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Morning photo: Warmup!

Summer scenes

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A blazing sunset of the coast of Negril, Jamaica.

FRISCO — After posting several sets featuring the incredibly beautiful snows we’ve been experiencing here in Colorado, I decided it was time for a warmup, so I searched the Summit Voice photo archives for some summer scenes. It’s just a reminder that winter won’t last forever, so enjoy it while it’s here! Continue reading

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Morning photo: Alleys

Come for a stroll …

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An inviting alleyway in the old town of Corfu, designated as a world heritage district.

FRISCO — While yesterday’s photo essay offered a bird’s eye view of city rooftops, today’s edition is at ground level, taking a look at some alleys around the world. By definition, an alley, or alleyway, is a narrow lane, path, or passage way, often for pedestrians only, which usually runs between or behind buildings, often in the older parts of towns and cities. For a traveler or explorer, that’s a pretty prosaic point of view. We prefer to see alleys as a pathway to adventures in unknown destinations. After all, what could be more inviting than a narrow, winding cobblestone path, beckoning to the unknown. Continue reading

Climate: July global temps 6th-warmest on record

Year-to-date readings also rank as 6th-warmest

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A NASA global temperature map for July shows the widespread pattern of above-average land and sea surface temperatures.

By Summit Voice

FRISCO — The global temperature for July 2013 was 1.10 degrees (all temperatures in Fahrenheit) above the 20th century average, making it the sixth-warmest July on record, according to the National Climatic Data Center.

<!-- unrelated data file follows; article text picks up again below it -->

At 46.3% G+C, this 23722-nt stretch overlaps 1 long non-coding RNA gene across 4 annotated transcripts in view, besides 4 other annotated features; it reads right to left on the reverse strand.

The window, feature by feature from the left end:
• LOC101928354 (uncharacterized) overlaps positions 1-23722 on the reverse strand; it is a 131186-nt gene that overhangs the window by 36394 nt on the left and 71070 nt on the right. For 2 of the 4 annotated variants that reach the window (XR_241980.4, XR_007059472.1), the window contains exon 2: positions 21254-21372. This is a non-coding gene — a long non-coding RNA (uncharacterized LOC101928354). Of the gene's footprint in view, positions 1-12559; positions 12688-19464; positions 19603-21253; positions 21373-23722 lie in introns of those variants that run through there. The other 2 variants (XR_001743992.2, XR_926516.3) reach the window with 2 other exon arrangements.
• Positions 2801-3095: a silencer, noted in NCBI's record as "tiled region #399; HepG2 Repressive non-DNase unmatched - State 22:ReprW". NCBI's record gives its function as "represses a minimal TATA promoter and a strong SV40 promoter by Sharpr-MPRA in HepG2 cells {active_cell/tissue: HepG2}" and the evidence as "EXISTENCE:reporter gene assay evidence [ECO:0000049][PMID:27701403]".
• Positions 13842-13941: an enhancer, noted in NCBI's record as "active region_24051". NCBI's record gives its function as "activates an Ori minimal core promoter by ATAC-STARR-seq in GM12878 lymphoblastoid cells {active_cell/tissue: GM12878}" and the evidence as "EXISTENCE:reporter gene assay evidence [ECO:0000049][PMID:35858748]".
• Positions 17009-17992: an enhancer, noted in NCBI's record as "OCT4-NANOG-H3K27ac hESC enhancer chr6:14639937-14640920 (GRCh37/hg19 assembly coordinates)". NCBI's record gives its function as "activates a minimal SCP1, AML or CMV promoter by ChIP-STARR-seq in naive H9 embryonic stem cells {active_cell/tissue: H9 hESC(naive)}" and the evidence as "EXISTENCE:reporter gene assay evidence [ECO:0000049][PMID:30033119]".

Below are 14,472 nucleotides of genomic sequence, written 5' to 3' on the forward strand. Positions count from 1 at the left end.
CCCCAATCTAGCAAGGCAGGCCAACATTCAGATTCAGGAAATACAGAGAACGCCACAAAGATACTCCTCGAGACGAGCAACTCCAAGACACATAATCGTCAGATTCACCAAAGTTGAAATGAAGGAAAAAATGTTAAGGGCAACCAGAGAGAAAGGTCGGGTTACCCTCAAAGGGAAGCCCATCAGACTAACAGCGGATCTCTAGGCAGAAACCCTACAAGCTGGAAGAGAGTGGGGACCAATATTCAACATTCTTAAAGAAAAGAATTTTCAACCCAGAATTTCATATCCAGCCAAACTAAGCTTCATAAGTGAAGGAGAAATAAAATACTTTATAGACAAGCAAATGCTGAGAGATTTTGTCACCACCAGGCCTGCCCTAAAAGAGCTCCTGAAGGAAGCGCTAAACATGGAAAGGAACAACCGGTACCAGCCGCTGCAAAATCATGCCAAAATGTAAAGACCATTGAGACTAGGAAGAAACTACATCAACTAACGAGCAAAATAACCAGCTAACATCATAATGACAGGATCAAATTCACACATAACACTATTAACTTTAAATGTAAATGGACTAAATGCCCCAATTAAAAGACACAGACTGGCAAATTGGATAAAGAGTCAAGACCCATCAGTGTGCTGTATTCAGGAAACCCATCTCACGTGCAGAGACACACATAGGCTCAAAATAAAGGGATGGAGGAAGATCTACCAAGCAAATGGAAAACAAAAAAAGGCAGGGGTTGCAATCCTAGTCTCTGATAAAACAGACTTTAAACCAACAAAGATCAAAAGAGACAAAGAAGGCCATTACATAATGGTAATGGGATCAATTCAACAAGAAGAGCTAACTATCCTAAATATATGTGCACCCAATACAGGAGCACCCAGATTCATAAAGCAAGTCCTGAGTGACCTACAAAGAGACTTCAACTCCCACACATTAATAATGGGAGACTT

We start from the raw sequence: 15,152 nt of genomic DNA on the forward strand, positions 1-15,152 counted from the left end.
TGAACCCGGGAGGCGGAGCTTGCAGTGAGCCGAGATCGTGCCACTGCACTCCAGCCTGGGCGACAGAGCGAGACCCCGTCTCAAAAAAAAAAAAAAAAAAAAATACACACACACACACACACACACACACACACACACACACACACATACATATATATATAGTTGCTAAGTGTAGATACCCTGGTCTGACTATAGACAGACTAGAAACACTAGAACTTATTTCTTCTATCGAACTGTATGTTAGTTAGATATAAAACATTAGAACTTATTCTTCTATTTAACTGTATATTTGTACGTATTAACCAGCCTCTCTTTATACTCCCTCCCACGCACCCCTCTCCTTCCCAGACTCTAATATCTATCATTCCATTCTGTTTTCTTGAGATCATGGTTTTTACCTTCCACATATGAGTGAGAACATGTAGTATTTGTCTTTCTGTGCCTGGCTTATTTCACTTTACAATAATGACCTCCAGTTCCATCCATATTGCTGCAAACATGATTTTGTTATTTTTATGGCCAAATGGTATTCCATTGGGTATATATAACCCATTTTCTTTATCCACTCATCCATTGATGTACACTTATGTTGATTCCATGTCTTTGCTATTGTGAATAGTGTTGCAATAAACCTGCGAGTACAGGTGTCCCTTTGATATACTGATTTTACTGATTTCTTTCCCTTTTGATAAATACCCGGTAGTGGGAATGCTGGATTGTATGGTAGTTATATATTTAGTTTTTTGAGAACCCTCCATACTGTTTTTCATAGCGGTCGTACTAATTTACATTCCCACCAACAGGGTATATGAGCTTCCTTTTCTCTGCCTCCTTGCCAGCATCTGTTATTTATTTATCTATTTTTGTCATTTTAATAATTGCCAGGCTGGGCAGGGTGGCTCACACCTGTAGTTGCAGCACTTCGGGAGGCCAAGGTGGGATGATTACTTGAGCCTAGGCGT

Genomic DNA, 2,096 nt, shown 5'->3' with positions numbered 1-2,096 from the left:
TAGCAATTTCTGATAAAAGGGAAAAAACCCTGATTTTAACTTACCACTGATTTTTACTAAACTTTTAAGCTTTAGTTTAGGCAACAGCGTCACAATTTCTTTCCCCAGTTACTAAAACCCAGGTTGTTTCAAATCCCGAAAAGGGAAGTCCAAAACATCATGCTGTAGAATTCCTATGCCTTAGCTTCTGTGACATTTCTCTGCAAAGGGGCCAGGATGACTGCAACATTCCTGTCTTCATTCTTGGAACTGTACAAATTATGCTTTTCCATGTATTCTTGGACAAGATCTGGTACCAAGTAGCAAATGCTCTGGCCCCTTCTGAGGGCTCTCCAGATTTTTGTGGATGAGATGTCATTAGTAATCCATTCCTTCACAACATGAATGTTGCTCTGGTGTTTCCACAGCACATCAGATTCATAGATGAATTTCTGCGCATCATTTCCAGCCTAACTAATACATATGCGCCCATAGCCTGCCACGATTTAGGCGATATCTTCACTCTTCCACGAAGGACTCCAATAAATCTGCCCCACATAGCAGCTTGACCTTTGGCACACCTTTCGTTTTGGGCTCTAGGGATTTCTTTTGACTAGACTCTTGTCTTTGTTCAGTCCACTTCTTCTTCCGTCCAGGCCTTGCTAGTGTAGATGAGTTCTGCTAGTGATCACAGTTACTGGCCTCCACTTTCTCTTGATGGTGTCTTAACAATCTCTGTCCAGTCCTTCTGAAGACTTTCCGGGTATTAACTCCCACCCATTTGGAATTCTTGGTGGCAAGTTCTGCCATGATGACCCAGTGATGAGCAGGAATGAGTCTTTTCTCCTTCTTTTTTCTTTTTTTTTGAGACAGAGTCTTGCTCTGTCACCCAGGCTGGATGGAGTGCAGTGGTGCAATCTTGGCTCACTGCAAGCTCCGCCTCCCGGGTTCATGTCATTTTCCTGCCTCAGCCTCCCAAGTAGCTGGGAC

Nearly every part of Earth reported temperatures well above average with the exception of a few pockets, notably the southeastern and central U.S. and parts of India.

The year to date (January-July) is also ranked as the sixth-warmest on record, with the global land surface temperatures running 1.73 degrees above the 20th century average. Continue reading

Morning photo: Take a hike!

Foot power!

Hiking in the Eagles Nest Wilderness, Summit County, Colorado.

Hiking in the Eagles Nest Wilderness, Summit County, Colorado.

FRISCO — It’s summer time, so what are you waiting for? Turn off your computer, get outside and take a hike, wherever you are! Here are some of our favorite hiking trails both far and near, compiled for the #FriFotos Twitter chat.

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Two hikers etched against a brilliant high latitude sky on Deception Island.

Continue reading

Global warming: Austria’s famed lakes heating up quickly

Key lakes expected to warm by up to degrees 3 degrees Celsius by mid-century

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Global warming is projected to fundamentally alter the waters of famed Austrian lakes like the Mondsee, near Salzburg. Bob Berwyn photo.

By Bob Berwyn

FRISCO — Austria’s famed alpine lakes are facing fundamental change as global temperatures continue warm — and recent warming in the Alpine region (between 1980 and 1999) has increased three times as fast as the global average.

Projected increases in water temperatures will likely alter basic structure, function and water quality in famed lakes like the Mondsee, near Salzburg, according to Dr. Martin Dokulil, a retired researcher from the Institute for Limnology at the University of Innsbruck in Austria.

Dokulil analyzed long-term data records for air temperature and surface water temperatures dating back to the mid-1960s from the Austrian Hydrological Yearbooks. He projected temperature trends for nine large lakes, finding that  lake surface temperatures are likely to rise by up to 3 degrees Celsius by 2050 as a direct result of climate change. Continue reading

Morning photo: Architecture

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All of Old Town Corfu nas been designated as a world heritage site in large part for its architecture.

All of Old Town Corfu nas been designated as a world heritage site in large part for its architecture.

FRISCO — Another fun theme for my favorite Twitter chat this week, as travelers and photographers from around the world are sharing images focusing on architecture. Starting off my #FriFotos post with a couple of pictures of arches seems appropriate, since arches have been, well, a keystone of architecture ever since people started laying one stone atop another. Join in the fun by uploading some pics with the #FriFotos hashtag — it should be a good one!